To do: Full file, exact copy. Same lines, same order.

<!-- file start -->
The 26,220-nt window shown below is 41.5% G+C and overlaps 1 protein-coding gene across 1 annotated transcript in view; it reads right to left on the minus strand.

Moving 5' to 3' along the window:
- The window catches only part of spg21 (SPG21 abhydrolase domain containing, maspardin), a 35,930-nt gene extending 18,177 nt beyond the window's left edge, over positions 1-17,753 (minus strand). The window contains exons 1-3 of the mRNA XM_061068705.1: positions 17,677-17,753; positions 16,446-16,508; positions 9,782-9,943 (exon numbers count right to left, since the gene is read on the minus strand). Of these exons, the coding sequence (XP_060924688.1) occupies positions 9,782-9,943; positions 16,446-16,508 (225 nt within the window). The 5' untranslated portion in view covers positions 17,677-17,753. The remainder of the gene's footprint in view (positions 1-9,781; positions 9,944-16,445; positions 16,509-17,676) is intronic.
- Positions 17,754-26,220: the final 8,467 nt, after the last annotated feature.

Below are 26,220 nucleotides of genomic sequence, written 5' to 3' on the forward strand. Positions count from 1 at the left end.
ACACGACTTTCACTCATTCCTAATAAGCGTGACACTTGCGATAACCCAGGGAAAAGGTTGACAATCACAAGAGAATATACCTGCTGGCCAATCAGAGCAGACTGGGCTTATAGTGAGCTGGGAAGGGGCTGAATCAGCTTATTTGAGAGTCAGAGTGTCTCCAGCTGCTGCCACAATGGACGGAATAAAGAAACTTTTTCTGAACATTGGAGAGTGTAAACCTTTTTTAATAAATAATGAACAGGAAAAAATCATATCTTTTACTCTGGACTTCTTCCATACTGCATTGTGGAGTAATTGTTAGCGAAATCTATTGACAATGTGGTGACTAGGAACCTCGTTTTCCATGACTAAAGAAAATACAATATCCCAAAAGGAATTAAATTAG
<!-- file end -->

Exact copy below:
The 26,220-nt window shown below is 41.5% G+C and overlaps 1 protein-coding gene across 1 annotated transcript in view; it reads right to left on the minus strand.

Moving 5' to 3' along the window:
- The window catches only part of spg21 (SPG21 abhydrolase domain containing, maspardin), a 35,930-nt gene extending 18,177 nt beyond the window's left edge, over positions 1-17,753 (minus strand). The window contains exons 1-3 of the mRNA XM_061068705.1: positions 17,677-17,753; positions 16,446-16,508; positions 9,782-9,943 (exon numbers count right to left, since the gene is read on the minus strand). Of these exons, the coding sequence (XP_060924688.1) occupies positions 9,782-9,943; positions 16,446-16,508 (225 nt within the window). The 5' untranslated portion in view covers positions 17,677-17,753. The remainder of the gene's footprint in view (positions 1-9,781; positions 9,944-16,445; positions 16,509-17,676) is intronic.
- Positions 17,754-26,220: the final 8,467 nt, after the last annotated feature.

Below are 26,220 nucleotides of genomic sequence, written 5' to 3' on the forward strand. Positions count from 1 at the left end.
ACACGACTTTCACTCATTCCTAATAAGCGTGACACTTGCGATAACCCAGGGAAAAGGTTGACAATCACAAGAGAATATACCTGCTGGCCAATCAGAGCAGACTGGGCTTATAGTGAGCTGGGAAGGGGCTGAATCAGCTTATTTGAGAGTCAGAGTGTCTCCAGCTGCTGCCACAATGGACGGAATAAAGAAACTTTTTCTGAACATTGGAGAGTGTAAACCTTTTTTAATAAATAATGAACAGGAAAAAATCATATCTTTTACTCTGGACTTCTTCCATACTGCATTGTGGAGTAATTGTTAGCGAAATCTATTGACAATGTGGTGACTAGGAACCTCGTTTTCCATGACTAAAGAAAATACAATATCCCAAAAGGAATTAAATTAG